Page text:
The group had been warned of cab hijackings that were going on at the time, and when leaving, they avoided the type of cabs thought to be the most dangerous. Even so, something seemed off. “I was in the front seat, the other guys were in the back,” remembers Hall. “At some point, we realized that the cabbie wasn’t taking us the way we’d asked him to take us. He pulled over into a park, which is really weird. And all of a sudden I saw somebody running up to the cab with a gun in his hand. I started pounding on the side, saying ‘Go, go, go!’. The cabbie just hung his head over the steering wheel. The guy got in and told us it was a robbery and we took off and drove through the city.”
When they stopped again and got out of the cab, Reid threw a punch at the gunman.
I wasn’t close friends with Reid, but in my tenure at Texas Monthly, he always made it feel that way. I came to know him as kind-hearted, generous with his time, and interested in your well-being. I remember being surprised when I heard about his aggression.
“I think he felt empowered,” Hall explains, “and responsible for bringing us all down there. He was the oldest, kind of taking care of us. And he was a boxer. Jan had been training for a couple of years and was in really good shape. Over six feet. One hundred and seventy-five pounds. He was very athletic. I think he felt he could take this guy. And if he had timed his punch, he would have, he would have knocked the guy right out. But he missed.”
The gunman fired a bullet into Reid’s gut. The gunshot would nearly take Reid’s life, but for some good fortune. The gunman ran off, the neighborhood gathered and an ambulance arrived quickly. Reid was rushed to a good hospital, and Texas Monthly publisher Mike Levy soon arranged for him to be helicoptered to Houston.
In The Bullet Meant for Me, Reid chronicled his near-death experience and explored his life, boxing, and Texas masculinity. After the shooting, Reid’s health was wrecked, but his prodigious work ethic seemed to only increase. In addition to articles for Esquire and New York Times Magazine, Reid published over a dozen novels and non-fiction works, including a collection of his work called Close Calls, a profile of Tom DeLay, and a return to his love of music with a look at radio (Dead Air), a making-of chronicle of one his favorite albums [Layla], and a biography of Doug Sahm [Texas Tornado].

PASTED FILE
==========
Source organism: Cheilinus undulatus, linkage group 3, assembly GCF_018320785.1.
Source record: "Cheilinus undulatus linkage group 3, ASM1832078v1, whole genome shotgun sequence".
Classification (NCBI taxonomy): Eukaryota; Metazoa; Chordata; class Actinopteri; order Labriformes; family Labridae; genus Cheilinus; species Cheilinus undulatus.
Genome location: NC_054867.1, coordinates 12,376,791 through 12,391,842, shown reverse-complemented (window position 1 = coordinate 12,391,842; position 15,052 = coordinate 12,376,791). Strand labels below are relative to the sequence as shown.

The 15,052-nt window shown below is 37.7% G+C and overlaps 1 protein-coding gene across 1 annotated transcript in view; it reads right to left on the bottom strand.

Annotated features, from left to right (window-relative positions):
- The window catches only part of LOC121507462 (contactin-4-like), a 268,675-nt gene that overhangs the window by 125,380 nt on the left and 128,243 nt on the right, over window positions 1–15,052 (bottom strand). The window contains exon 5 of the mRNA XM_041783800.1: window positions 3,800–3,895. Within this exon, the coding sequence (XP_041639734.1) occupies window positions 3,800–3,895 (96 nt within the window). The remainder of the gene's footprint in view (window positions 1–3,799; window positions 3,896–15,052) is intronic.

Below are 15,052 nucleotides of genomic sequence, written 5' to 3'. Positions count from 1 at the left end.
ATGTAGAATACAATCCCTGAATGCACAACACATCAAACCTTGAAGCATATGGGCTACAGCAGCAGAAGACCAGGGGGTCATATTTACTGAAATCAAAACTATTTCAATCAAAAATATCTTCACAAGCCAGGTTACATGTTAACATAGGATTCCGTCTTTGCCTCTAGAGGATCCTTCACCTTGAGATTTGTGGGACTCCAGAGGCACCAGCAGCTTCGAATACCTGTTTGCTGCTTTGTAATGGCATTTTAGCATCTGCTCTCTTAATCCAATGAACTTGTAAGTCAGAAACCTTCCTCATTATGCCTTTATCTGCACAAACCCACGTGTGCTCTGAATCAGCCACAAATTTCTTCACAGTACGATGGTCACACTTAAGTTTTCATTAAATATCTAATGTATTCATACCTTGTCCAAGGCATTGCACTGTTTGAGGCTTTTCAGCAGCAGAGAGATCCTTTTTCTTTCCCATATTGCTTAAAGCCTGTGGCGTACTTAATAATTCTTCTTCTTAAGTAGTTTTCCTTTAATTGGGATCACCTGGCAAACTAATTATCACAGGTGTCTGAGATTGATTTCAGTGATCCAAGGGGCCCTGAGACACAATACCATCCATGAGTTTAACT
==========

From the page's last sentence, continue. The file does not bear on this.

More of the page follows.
Seeing Reid and his wife Dorothy Browne [the political activist who died last Christmas eve] at various music shows around town was always an event. Everyone was drawn to them. This seemed against type for Reid’s soft-spoken demeanor.
“Jan did get a lot of stuff pretty fast when he was younger,” says Hall. “I know he was a very confident writer. Especially over the last few years, he was putting out books all the time. He never had the super success of a lot of his peers, you know, Harrigan, Larry Wright, or Sarah Bird.”
“We would have lunch and he would always ask about what I was doing, ask how my family was. He had this real strong Texas accent, and just the way it would come out would be very sweet. He had to do rehab for years, he had to do all this unbelievable work to come back from this thing. He wasn’t just shot in the stomach. It destroyed his wrist, too. He had so much work to do. And he never complained, he would tell you about it, but never in a whiny way. Most of us writers are kind of big babies; he was a tough, tough guy. It sounds cliche, but he just did what he had to do.”
In the forward to Close Calls, Reid lamented the double-edged sword of being known as a Texas writer. “It’s all anybody ever wants me to write about.” He goes on to say how he loves the state, something obvious to anyone who ever read his words. But mostly, he loved to write. The state where he happened to be born was in his DNA. Its places, its people, its culture, its music; Reid brought it all to life.